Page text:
Consistent with the previous year, there were higher concentrations of recorded PM2.5 in some cities in Australia and in New Zealand's Canterbury region between May and August. This may be because of increased wood burning in winter. Heaters cause about 40% of winter air pollution in Australia's capital and the region's largest city, Sydney .
Forty-six cities in Australia, one in New Zealand, and one in New Caledonia all met the WHO PM2.5 air quality guideline of 5 µg/m³. However, a further 63 cities in Australia and 20 in New Zealand failed to meet this standard, impacting the health of over 21 million people.
As the population in the region grows, there will be increasing pressure for potentially fossil-burning transportation and energy consumption. Coupled with climate change, the region will become hotter and more arid, creating more intense dust storms and brushfires.
Generally, higher-income countries tend to have more air quality monitoring sensors within their networks. However, Oceania doesn't follow that trend. This is probably due to the fact that Australia and New Zealand have less dense populations than most wealthier nations and lower air pollution levels. In 2021, the number of regional air quality monitoring stations grew by 40%, largely driven by gains in Australia and New Zealand, home to 99% of the monitoring stations in the region.
Expanding awareness of, and access to, air quality information is an important action in the fight against air pollution and its harmful health consequences. Once people know where to find timely local air quality information, there is a much better chance they will become clean air advocates.
Even though the number of air quality monitoring stations, and their global distribution, continues to grow, there are still many areas around the world that do not have access to local air quality information.
Local air quality monitoring by governmental agencies and non-governmental entities is essential to overcome the lack of air quality information and awareness.
Technological advancements over the last few years have allowed the easy deployment of low-cost air quality monitors that can be turned into publicly reporting stations. The more stations that come online, the more air quality data is available for researchers, policymakers, and communities to help create knowledge, awareness, and action for cleaner air and healthier communities.
The PM2.5 air quality data used to create this report was generated exclusively by ground-level monitoring stations. Of those stations, 44% were operated by governmental agencies. The remaining 56% were privately-owned stations operated mainly by individuals, educational institutions, and non-profit organizations.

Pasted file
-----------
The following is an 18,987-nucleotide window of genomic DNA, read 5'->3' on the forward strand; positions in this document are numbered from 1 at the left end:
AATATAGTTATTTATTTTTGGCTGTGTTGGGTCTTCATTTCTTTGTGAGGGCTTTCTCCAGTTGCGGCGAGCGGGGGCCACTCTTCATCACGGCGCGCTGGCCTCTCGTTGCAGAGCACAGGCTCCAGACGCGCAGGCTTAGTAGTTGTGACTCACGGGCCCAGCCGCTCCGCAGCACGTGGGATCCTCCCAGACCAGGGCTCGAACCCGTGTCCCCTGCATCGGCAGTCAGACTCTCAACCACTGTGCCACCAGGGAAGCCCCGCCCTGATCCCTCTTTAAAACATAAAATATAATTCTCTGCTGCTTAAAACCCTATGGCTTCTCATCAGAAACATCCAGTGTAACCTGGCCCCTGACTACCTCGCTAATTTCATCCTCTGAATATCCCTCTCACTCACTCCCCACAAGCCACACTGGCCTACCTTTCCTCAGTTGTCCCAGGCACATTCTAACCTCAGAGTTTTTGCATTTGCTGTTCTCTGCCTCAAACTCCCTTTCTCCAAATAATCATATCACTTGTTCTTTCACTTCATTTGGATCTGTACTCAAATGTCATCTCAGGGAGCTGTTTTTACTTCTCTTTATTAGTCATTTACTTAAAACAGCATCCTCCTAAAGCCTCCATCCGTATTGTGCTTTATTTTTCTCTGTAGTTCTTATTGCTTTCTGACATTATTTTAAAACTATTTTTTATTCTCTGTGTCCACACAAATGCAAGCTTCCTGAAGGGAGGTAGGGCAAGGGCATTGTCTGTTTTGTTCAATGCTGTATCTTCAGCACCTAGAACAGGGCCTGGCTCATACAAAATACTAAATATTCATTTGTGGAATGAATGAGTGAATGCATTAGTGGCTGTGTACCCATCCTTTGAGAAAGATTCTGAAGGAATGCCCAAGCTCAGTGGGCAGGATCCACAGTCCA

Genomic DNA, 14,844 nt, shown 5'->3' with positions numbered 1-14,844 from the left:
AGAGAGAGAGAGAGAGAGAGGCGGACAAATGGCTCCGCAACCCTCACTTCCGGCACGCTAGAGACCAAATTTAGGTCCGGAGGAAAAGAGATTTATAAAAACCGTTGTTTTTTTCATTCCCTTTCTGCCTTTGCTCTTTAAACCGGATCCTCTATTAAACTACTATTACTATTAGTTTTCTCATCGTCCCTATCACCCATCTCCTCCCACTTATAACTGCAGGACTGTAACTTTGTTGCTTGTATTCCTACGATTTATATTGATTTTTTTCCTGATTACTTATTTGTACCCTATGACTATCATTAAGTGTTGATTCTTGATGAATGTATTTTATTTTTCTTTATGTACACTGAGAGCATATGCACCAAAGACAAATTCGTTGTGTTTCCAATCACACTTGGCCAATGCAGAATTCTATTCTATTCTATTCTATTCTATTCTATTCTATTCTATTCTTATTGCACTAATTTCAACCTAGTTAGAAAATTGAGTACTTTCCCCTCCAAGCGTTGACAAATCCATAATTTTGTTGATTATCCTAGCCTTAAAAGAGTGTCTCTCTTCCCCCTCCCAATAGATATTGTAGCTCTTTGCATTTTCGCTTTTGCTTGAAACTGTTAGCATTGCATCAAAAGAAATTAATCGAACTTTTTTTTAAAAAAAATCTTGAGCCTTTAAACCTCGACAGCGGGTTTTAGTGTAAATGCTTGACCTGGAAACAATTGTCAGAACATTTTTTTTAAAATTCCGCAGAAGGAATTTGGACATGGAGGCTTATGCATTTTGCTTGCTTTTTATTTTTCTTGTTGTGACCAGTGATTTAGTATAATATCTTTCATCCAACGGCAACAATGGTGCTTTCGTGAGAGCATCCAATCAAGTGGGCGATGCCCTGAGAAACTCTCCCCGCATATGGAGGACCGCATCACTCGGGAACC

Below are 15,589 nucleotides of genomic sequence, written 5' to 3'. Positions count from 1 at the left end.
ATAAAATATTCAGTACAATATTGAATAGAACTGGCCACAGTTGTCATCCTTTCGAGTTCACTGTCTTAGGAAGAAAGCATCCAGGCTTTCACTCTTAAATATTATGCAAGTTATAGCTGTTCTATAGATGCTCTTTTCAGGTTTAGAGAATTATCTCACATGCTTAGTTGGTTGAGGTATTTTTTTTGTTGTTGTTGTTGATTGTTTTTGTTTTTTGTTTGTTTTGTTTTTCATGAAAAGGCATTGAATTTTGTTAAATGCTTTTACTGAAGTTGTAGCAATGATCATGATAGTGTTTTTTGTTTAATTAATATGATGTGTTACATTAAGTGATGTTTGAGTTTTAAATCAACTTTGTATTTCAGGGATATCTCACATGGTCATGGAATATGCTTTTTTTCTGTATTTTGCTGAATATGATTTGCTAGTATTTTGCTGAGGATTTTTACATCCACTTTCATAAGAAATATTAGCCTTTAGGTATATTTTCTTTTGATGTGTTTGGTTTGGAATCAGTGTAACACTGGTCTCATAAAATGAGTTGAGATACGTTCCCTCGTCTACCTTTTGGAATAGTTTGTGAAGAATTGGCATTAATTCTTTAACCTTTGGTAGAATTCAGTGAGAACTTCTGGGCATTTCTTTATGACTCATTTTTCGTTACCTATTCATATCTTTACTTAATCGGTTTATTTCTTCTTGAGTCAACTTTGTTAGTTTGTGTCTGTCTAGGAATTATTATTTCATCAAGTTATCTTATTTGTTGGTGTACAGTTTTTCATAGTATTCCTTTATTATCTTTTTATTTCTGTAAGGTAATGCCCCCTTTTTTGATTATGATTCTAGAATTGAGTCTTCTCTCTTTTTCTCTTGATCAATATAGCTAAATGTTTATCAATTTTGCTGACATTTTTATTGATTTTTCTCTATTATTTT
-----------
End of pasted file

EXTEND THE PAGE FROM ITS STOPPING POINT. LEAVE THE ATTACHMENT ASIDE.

Most data employed in the report was collected in real time, aggregated on an hourly basis as the measurements were made publicly available. However, there are instances where data collected from ground-based monitors was not published in real time but rather published as year-end historical data sets. These cases primarily occurred for data from European cities. Historical data was obtained from the European Environment Agency (EEA) and integrated with the data collected in real time to provide the most comprehensive global data analysis possible.
Both regulatory-grade air quality monitors and low-cost monitors are subject to data anomalies and inaccuracies because of sensor defects or temporary hyperlocal emissions near the sensor. Post-data acquisition quality control measures are implemented in IQAir's cloud-based data platform to mitigate potential bias introduced by such events. Data points from individual sensors deemed to be outliers are flagged and quarantined prior to additional data processing and integration into the platform. Flagged data points are checked against subsequent data points collected from the same sensor, as well as cross-referenced to nearby sensors. Data points that do not meet the quality control criteria for these two standard reference checks are discarded.
Low-cost PM2.5 sensors included in this report quantify PM2.5 concentrations using laser scattering technology. Since environmental conditions (including humidity and particle composition) can affect particle size, shape, density, and refractive index (how light is reflected), IQAir calibrates these measurements against government reference monitors where available.
The data presented in this report, PM2.5 annual average concentrations for cities, countries, regions, and territories, is a function of data collected from the individual stations located within the geographical borders of the given location. Each individual sensor periodically samples the ambient air to measure the real-time PM2.5 concentration, recording the data point and the time it was measured. Every hour the data is aggregated by averaging all data points collected during the prior 60 minutes, creating a calculated value defined as the hourly average PM2.5 concentration. Throughout the course of the year, this procedure creates a series of hourly average PM2.5 concentrations for each individual sensor. These values are then used to calculate the annual average PM2.5 concentration values for cities, countries, regions, and territories.